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26: And Nothing but the Truth

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Author Topic: 26: And Nothing but the Truth  (Read 46 times)
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« on: April 01, 2023, 10:48:25 am »

THERE was a dead silence for a minute and a half.

Then I laughed.

“You’re mad,” I said.

“No,” said Poirot placidly. “I am not mad. It was the little discrepancy in time that first drew my attention to you—right at the beginning.”

“Discrepancy in time?” I queried, puzzled.

“But yes. You will remember that every one agreed—you yourself included—that it took five minutes to walk from the lodge to the house—less if you took the short cut to the terrace. But you left the house at ten minutes to nine—both by your own statement and that of Parker, and yet it was nine o’clock as you passed through the lodge gates. It was a chilly night—not an evening a man would be inclined to dawdle; why had you taken ten minutes to do a five-minutes’ walk? All along I realized that we had only your statement for it that the study window was ever fastened. Ackroyd asked you if you had done so—he never looked to see. Supposing, then, that the study window was unfastened? Would there be time in that ten minutes for you to run round the outside of the house, change your shoes, climb in through the window, kill Ackroyd, and get to the gate by nine o’clock? I decided against that theory since in all probability a man as nervous as Ackroyd was that night would hear you climbing in, and then there would have been a struggle. But supposing that you killed Ackroyd before you left—as you were standing beside his chair? Then you go out of the front door, run round to the summer-house, take Ralph Paton’s shoes out of the bag you brought up with you that night, slip them on, walk through the mud in them, and leave prints on the window ledge, you climb in, lock the study door on the inside, run back to the summer-house, change back into your own shoes, and race down to the gate. (I went through similar actions the other day, when you were with Mrs. Ackroyd—it took ten minutes exactly.) Then home—and an alibi—since you had timed the dictaphone for half-past nine.”

“My dear Poirot,” I said in a voice that sounded strange and forced to my own ears, “you’ve been brooding over this case too long. What on earth had I to gain by murdering Ackroyd?”

“Safety. It was you who blackmailed Mrs. Ferrars. Who could have had a better knowledge of what killed Mr. Ferrars than the doctor who was attending him? When you spoke to me that first day in the garden, you mentioned a legacy received about a year ago. I have been unable to discover any trace of a legacy. You had to invent some way of accounting for Mrs. Ferrars’s twenty thousand pounds. It has not done you much good. You lost most of it in speculation—then you put the screw on too hard, and Mrs. Ferrars took a way out that you had not expected. If Ackroyd had learnt the truth he would have had no mercy on you—you were ruined for ever.”

“And the telephone call?” I asked, trying to rally. “You have a plausible explanation of that also, I suppose?”

“I will confess to you that it was my greatest stumbling block when I found that a call had actually been put through to you from King’s Abbot station. I at first believed that you had simply invented the story. It was a very clever touch, that. You must have some excuse for arriving at Fernly, finding the body, and so getting the chance to remove the dictaphone on which your alibi depended. I had a very vague notion of how it was worked when I came to see your sister that first day and inquired as to what patients you had seen on Friday morning. I had no thought of Miss Russell in my mind at that time. Her visit was a lucky coincidence, since it distracted your mind from the real object of my questions. I found what I was looking for. Among your patients that morning was the steward of an American liner. Who more suitable than he to be leaving for Liverpool by the train that evening? And afterwards he would be on the high seas, well out of the way. I noted that the Orion sailed on Saturday, and having obtained the name of the steward I sent him a wireless message asking a certain question. This is his reply you saw me receive just now.”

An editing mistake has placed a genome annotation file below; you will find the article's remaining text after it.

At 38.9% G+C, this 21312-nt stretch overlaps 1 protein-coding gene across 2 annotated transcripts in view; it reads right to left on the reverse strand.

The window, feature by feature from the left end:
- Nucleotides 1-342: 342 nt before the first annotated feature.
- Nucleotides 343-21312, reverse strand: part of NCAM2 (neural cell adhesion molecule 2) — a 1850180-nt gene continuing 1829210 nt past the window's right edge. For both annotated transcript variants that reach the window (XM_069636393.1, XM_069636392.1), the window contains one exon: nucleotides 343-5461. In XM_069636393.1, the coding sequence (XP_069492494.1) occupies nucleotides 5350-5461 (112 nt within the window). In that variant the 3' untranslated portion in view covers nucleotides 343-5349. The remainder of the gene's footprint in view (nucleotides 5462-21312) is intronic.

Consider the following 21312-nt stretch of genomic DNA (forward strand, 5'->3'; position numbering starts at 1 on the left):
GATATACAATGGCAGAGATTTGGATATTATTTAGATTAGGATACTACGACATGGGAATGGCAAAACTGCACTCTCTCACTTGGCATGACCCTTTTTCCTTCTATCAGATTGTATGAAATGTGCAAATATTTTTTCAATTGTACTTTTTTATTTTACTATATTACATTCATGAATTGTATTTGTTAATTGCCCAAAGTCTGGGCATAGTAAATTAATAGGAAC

He held out the message to me. It ran as follows—

“Quite correct. Dr. Sheppard asked me to leave a note at a patient’s house. I was to ring him up from the station with the reply. Reply was ‘No answer.’”


“It was a clever idea,” said Poirot. “The call was genuine. Your sister saw you take it. But there was only one man’s word as to what was actually said—your own!”

I yawned.

“All this,” I said, “is very interesting—but hardly in the sphere of practical politics.”

“You think not? Remember what I said—the truth goes to Inspector Raglan in the morning. But, for the sake of your good sister, I am willing to give you the chance of another way out. There might be, for instance, an overdose of a sleeping draught. You comprehend me? But Captain Ralph Paton must be cleared—ça va sans dire. I should suggest that you finish that very interesting manuscript of yours—but abandoning your former reticence.”

“You seem to be very prolific of suggestions,” I remarked. “Are you sure you’ve quite finished.”

“Now that you remind me of the fact, it is true that there is one thing more. It would be most unwise on your part to attempt to silence me as you silenced M. Ackroyd. That kind of business does not succeed against Hercule Poirot, you understand.”

“My dear Poirot,” I said, smiling a little, “whatever else I may be, I am not a fool.”

I rose to my feet.

“Well, well,” I said, with a slight yawn, “I must be off home. Thank you for a most interesting and instructive evening.”

Poirot also rose and bowed with his accustomed politeness as I passed out of the room.

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